Life Worth Living Fellowship

The Life Worth Living Fellowship creates space for dialogue on life’s biggest issues of belief, value, and human flourishing—in other words, what makes for a good life.

 
The Fellowship is an intentionally inter-tradition group composed of undergraduate fellows from a diversity of ethnic, geographic, religious, and non-religious backgrounds.The Fellowship seeks to examine our choices and values sincerely and deeply, and to do so by engaging a wide range of intellectual, cultural, religious, and philosophical perspectives.
 
At its gatherings, the Fellowship asks you to consider more than just what you want to achieve, and to question what will come of your achieving. We ask you to think of how meaning can be found in your work, relationships, faith, sense of purpose, or lack thereof. We ask you to examine the value of your ambitions, the extent of your compassion, and the strength of your responsibilities. We exist because “the unexamined life is not worth living.”
 
For current events, check out our Facebook page.

Past Fellowship events include:

Week of Gratitude

week of October 10, 2016 on Cross Campus
 
“Gratitude makes sense of our past, brings peace for today, and creates a vision for tomorrow.” -Melody Beattie
 
This week, the fellowship asked students to step back from the stress of midterms and to think about who and what they are grateful for because intentionally cultivating gratitude can increase our happiness and wellbeing. Students were asked to stop by the Fellowship’s table on Cross Campus to write a gratitude card to someone they appreciate and to add something they are grateful for to a Life Worth Living banner. In all, students wrote 200 thank you notes sent to 20 states, and 9 countries around the world.
 

The Last Lecture Series

December 8, 2016 in the Davenport College Common Room
 
On September 17, 2007, Professor Randy Pausch delivered the lecture “Really Achieving Your Childhood Dreams” in conjunction with Carnegie Mellon’s Last Lecture Series, which invited professors to share lessons of their “personal and professional journeys.” At the time, Randy’s pancreatic cancer diagnosis made this event truly his “last lecture” before his passing in 2008. Yet Randy’s speech and his book “The Last Lecture” still inspire millions of people on how to treat others, how to approach challenges, and how to live the good life today. The Life Worth Living Program at Yale adapted this event to showcase four incredible Yale professors: Paul Lussier (Environmental Studies), Elizabeth Carroll (Education Studies), Claudia Valeggia (Anthropology), and Carla Horwitz (Child Study and Education Studies), in sharing their thoughts on what makes a life worth living.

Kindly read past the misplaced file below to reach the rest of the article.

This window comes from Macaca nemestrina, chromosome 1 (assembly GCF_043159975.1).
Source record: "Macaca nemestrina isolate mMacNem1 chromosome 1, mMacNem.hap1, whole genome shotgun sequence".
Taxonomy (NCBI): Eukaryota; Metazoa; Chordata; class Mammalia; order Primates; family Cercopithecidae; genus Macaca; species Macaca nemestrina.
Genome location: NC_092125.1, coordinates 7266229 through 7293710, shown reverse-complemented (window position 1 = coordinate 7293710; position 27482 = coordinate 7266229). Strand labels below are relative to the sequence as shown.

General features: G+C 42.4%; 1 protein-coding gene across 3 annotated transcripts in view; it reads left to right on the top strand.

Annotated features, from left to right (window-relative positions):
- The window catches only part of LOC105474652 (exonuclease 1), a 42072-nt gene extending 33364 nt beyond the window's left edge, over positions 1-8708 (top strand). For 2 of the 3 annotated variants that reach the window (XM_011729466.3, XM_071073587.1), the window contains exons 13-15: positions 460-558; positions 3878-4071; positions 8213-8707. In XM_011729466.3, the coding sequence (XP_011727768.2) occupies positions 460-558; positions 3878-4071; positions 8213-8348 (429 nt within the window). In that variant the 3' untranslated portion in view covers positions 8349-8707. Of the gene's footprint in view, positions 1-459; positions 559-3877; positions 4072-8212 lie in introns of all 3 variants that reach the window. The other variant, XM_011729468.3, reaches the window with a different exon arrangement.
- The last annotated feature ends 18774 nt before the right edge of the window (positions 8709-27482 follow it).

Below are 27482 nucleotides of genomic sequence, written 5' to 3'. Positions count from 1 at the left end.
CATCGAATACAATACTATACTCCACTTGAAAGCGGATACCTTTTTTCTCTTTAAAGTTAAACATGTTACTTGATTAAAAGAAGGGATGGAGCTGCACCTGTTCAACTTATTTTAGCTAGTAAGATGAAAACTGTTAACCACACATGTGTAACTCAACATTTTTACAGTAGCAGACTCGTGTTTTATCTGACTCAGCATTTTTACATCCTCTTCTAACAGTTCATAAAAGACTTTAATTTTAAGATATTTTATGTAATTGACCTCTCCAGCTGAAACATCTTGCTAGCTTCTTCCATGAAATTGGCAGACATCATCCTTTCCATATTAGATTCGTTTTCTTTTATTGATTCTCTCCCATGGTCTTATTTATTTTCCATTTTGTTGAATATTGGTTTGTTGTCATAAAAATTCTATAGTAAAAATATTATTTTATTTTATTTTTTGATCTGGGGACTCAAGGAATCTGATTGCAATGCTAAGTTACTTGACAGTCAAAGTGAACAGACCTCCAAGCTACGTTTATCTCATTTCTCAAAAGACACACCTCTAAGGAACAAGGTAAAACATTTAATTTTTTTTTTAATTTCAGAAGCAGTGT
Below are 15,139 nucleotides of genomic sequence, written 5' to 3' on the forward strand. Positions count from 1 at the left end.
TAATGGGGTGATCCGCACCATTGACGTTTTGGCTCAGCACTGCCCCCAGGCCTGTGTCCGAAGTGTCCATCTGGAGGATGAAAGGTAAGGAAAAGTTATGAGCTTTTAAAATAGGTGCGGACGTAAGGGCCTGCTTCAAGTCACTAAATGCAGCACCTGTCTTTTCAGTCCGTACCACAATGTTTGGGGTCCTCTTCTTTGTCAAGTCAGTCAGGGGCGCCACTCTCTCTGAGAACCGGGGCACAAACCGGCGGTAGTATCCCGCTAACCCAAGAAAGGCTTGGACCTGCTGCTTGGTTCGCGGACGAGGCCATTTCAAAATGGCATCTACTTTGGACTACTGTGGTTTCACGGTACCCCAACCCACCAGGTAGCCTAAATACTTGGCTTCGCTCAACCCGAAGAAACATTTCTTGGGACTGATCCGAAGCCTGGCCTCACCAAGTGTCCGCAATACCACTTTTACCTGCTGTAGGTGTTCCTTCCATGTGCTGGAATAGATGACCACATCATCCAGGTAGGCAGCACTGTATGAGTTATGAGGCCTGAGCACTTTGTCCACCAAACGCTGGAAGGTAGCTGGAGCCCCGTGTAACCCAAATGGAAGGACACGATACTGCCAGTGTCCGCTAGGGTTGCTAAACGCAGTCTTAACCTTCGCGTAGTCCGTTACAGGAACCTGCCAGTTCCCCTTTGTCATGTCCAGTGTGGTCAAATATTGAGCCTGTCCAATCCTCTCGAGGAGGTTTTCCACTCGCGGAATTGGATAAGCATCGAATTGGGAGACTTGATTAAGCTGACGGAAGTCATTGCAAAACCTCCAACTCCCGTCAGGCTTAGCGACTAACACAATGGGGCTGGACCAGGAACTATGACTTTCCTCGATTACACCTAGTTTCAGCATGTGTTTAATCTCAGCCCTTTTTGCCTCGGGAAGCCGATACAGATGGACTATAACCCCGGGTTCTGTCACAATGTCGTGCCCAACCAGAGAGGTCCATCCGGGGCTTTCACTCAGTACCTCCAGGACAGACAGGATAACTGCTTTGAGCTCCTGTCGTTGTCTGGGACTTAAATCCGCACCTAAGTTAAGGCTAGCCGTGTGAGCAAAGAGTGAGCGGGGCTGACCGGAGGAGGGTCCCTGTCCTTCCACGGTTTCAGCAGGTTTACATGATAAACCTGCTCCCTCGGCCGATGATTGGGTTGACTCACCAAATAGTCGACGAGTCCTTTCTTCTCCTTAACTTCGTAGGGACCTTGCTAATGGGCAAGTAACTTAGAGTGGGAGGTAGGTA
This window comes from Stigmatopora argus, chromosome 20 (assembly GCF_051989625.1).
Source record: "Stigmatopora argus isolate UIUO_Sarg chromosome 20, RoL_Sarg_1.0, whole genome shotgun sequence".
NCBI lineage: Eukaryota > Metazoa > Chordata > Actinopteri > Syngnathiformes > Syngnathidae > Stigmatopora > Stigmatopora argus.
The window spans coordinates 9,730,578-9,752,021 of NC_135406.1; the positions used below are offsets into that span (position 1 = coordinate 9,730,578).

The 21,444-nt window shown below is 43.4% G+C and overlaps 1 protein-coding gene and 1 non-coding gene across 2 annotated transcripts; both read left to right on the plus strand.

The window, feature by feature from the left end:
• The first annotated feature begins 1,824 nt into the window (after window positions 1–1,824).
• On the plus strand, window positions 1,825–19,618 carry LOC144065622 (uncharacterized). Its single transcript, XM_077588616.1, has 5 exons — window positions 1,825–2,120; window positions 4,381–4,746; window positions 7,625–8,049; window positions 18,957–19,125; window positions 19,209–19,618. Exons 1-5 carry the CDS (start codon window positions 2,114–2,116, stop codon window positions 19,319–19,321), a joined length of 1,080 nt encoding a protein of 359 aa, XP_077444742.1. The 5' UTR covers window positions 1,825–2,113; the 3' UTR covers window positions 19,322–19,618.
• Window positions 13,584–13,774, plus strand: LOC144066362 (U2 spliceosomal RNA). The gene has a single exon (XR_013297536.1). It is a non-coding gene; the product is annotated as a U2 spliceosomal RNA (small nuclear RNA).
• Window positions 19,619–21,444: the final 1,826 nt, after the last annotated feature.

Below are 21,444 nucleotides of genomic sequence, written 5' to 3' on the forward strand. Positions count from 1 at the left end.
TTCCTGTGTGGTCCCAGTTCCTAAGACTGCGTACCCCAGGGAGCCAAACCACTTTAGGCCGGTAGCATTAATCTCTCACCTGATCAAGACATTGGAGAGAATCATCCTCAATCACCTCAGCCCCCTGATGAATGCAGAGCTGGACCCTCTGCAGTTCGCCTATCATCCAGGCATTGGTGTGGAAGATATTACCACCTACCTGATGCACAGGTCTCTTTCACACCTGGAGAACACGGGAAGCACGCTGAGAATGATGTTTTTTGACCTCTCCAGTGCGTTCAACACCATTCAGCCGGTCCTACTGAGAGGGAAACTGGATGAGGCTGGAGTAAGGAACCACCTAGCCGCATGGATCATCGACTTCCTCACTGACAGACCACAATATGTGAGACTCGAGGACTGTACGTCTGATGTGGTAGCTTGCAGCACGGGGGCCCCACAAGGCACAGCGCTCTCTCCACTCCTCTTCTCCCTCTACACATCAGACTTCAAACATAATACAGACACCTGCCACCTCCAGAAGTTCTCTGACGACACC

Cellphone Free Dinner

November 16, 2016 in the Silliman College Dining Hall
 
This event asked the question: is it possible to live a good life without ambition? The Life Worth Living Fellowship, in partnership with the Yale Humanist Community, held a student-centered cellphone-free dinner discussion about ambition and the good life.
 

David Brooks and Miroslav Volf:
A Conversation on “Character, Flourishing, and The Good Life”

February 22, 2016 in Battel Chapel 

Today, more than at any previous time in history, the question of the good life—the question of what makes for a flourishing life—is a pressing one. Once upon a time this question came pre-answered—by culture, by religion, by tradition—but these days, we each have to ask and answer for ourselves: What is the good life? What does it mean to live a flourishing life? These are difficult questions that require intellectual muscles we’ve long let atrophy; we need one another’s help to ask and answer them well. But one begins to wonder: How do we even begin to have this conversation together, if each of us must answer these questions for ourselves? The Fellowship hosted a conversation with David Brooks and Miroslav Volf, two people who are thinking deeply about these questions, to discuss how to reason about these profound questions and how to live out meaningful answers.